In GMO, hope is beckoning for farmers

Monday August 21 2017

Genetically engineered maize. This is an abstract depiction of genetic engineering. The syringe represents the introduction of genes into the maize. PHOTO | CRISTINA PEDRAZZINI| AFP

Genetically engineered maize. This is an abstract depiction of genetic engineering. The syringe represents the introduction of genes into the maize. PHOTO | CRISTINA PEDRAZZINI| AFP 

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The August 8 elections marked a turning point as our nation is set to embrace the role of scientific advancement to develop innovative processes to feed its people.

I’m optimistic that, in two years, I will finally enjoy access to the GMO seeds that farmers in many other countries take for granted.

The world’s attention is fixed on Kenya’s politics rather than its agriculture. Barring a complication, President Uhuru Kenyatta and his running mate, Deputy President William Ruto, will be sworn into office yet again.

Unfortunately, Nasa presidential candidate Raila Odinga has refused to concede and we’ve seen deadly clashes between his supporters and security forces.

Thankfully, we have not witnessed anything like the horror of a decade ago, when more than 1,000 people died following the 2007 elections.


Nasa has since filed a petition in Supreme Court and, like other Kenyans, I hope that now we can get on with our ordinary lives.

Most of us are, of course, farmers as agriculture dominates the economy.

Food security played a major role in the presidential campaigns. The price of unga—our staple food—had risen sharply, due in part to drought. People were hungry and worried.

President Kenyatta and his deputy Ruto have stressed the importance of having affordable food and the government imported and subsidised maize so that, by June, consumers were able to buy a 2kg packet of unga at Sh90.

There are no simple solutions to the problem of food security, but we’re on the brink of adopting a technological tool that promises to help—and the results of last week’s elections might represent a crucial step along the way.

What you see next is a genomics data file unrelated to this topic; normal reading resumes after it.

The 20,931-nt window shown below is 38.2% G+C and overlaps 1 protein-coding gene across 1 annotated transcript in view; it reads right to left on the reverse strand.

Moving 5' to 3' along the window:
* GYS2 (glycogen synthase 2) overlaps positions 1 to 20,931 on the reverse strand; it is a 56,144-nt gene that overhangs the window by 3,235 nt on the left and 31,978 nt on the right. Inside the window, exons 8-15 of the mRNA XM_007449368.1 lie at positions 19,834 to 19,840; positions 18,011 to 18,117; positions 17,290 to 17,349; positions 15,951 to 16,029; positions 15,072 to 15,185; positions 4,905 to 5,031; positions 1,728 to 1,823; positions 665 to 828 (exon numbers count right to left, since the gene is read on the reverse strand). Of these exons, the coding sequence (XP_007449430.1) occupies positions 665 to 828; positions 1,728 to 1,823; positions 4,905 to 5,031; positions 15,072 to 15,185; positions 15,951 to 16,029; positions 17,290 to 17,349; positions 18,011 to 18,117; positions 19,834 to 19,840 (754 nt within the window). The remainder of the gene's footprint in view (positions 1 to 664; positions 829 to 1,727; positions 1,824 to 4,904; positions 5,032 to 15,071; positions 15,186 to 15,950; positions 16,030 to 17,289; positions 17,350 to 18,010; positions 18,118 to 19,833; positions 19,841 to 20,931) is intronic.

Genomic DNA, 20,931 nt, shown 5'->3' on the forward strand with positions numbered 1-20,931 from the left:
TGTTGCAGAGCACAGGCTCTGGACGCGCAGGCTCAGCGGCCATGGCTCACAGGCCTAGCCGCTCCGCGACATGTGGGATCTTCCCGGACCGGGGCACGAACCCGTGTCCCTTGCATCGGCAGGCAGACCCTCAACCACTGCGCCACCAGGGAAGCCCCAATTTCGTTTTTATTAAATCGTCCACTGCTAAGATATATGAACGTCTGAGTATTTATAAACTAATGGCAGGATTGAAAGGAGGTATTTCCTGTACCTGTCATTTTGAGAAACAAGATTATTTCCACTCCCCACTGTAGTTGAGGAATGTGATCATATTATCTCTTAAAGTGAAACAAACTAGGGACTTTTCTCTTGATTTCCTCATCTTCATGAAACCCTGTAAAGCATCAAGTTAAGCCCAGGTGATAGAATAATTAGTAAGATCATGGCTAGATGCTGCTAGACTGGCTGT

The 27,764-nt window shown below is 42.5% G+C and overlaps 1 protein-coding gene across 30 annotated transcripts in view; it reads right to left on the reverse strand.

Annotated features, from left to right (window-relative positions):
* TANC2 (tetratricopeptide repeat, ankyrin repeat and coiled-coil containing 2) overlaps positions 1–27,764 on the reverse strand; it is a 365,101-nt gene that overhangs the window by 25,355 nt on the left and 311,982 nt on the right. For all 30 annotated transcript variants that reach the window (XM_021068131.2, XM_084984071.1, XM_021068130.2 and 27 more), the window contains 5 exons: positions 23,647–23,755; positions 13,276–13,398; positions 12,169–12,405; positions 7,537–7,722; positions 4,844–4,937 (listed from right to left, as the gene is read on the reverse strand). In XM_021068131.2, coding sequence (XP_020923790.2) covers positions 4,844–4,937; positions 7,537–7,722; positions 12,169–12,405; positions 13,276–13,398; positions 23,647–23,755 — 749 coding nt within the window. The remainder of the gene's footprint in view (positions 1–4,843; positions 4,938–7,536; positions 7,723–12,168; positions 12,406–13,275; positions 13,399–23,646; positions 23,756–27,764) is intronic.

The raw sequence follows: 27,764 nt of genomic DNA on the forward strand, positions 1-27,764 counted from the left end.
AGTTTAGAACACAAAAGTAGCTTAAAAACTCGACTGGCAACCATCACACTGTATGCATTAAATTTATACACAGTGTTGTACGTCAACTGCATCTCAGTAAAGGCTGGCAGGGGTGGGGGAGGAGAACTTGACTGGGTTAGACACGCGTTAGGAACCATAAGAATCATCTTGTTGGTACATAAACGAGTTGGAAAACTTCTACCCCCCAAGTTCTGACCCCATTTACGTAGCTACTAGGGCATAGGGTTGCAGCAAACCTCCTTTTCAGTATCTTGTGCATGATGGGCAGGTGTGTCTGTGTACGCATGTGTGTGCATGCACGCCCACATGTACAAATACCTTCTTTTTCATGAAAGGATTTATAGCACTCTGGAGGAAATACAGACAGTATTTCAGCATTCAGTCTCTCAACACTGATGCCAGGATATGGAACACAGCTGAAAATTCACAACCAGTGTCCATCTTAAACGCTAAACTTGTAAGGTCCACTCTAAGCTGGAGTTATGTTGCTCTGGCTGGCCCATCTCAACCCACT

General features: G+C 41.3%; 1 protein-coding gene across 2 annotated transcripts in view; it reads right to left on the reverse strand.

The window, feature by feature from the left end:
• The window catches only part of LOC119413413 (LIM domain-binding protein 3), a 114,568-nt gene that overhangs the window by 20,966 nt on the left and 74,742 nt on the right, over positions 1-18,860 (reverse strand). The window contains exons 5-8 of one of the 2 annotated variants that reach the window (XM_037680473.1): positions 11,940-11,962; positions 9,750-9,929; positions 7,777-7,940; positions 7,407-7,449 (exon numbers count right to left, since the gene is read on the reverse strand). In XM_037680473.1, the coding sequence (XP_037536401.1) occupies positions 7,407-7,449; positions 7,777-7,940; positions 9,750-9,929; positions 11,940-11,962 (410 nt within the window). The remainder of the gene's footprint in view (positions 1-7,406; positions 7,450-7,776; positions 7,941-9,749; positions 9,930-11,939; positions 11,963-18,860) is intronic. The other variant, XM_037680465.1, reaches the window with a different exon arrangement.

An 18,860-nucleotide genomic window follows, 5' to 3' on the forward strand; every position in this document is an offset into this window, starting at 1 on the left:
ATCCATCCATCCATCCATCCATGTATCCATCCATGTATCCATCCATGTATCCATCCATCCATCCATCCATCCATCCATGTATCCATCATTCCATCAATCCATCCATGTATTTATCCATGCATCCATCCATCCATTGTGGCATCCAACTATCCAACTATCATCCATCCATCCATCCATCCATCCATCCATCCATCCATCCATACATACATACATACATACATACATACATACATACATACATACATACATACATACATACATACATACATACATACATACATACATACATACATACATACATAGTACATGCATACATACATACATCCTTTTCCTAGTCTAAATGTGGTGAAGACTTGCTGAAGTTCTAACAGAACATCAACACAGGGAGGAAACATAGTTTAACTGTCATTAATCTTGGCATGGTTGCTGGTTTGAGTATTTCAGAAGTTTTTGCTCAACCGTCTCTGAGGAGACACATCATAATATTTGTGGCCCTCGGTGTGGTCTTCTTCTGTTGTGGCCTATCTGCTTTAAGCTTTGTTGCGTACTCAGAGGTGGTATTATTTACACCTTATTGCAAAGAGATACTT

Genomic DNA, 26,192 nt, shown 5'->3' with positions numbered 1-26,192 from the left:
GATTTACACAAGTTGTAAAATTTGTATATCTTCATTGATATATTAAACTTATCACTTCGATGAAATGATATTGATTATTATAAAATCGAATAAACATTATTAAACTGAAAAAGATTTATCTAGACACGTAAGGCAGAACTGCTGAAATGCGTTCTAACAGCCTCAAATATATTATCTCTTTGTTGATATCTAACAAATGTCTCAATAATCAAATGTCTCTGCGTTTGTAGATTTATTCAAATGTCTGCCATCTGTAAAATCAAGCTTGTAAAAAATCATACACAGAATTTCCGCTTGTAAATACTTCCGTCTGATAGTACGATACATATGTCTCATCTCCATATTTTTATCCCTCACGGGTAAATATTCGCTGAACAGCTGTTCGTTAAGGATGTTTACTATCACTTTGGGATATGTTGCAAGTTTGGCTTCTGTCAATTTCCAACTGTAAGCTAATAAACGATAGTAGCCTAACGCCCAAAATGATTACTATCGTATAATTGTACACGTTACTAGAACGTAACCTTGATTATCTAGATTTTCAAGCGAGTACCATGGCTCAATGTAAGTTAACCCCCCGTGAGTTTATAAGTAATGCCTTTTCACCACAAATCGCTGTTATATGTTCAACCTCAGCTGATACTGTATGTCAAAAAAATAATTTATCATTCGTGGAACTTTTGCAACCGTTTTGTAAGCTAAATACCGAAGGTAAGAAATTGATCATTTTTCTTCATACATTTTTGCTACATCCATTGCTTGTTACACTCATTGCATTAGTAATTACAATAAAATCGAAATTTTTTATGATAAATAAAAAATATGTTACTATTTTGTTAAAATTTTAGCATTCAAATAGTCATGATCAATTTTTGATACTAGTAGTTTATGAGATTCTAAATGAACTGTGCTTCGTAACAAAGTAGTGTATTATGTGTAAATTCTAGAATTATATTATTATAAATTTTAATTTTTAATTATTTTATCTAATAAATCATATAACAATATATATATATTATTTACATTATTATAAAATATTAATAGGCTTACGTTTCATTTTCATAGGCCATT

Few public figures addressed GMO farming issue during the campaigns. President Kenyatta never brought it up, specifically, even as he discussed the importance of fertiliser, irrigation and mechanisation; more specifically, the fact that the Jubilee government will subsidise fertiliser for prices to go down from Sh1,800 to Sh1200 per 50kg bag.

Only Mr Ruto has talked about GMOs directly.

I’ve known Mr Ruto since he was first elected to Parliament 20 years ago from my home county of Uasin Gishu.

I’ve watched him rise in government, serving as the Minister for Agriculture and later for Higher Education.

In 2013, he became Deputy President.

Mr Ruto has called for Kenya to adopt GMO. In Eldoret last month he called for investments in textile mills to take advantage of the impending adoption of Bt cotton.

The coming of GMO cotton should increase rural and industrial prosperity, creating wealth and jobs for our people.


On August 1, teams from Ministry of the Environment, the Kenya National Biosafety Authority, Kalro, other scientists and farmers were invited to Kitale, Trans Nzoia County, to witness the performance of the Bt maize versus conventional maize in a confined field trial (CFT), which was sowed on May 5.

I hope to have access to Bt maize by 2019—and that Kenyan scientists will develop varieties that fend off weeds, fight pests and survive drought.

Mr Ruto is, indeed, in a prime position to be a real champion of agricultural technology. GMOs should become a serious issue in Kenya.

Another strong voice for GMOs is Dr Wilbur Ottichillo, the new Vihiga governor, who strongly supported the campaign in Parliament.

GMOs are ultimately about sound science and economic opportunity, rather than political manoeuvring.

 Dr Bor, a dairy and maize farmer, also teaches at the Catholic University of Eastern Africa, Eldoret Campus. [email protected]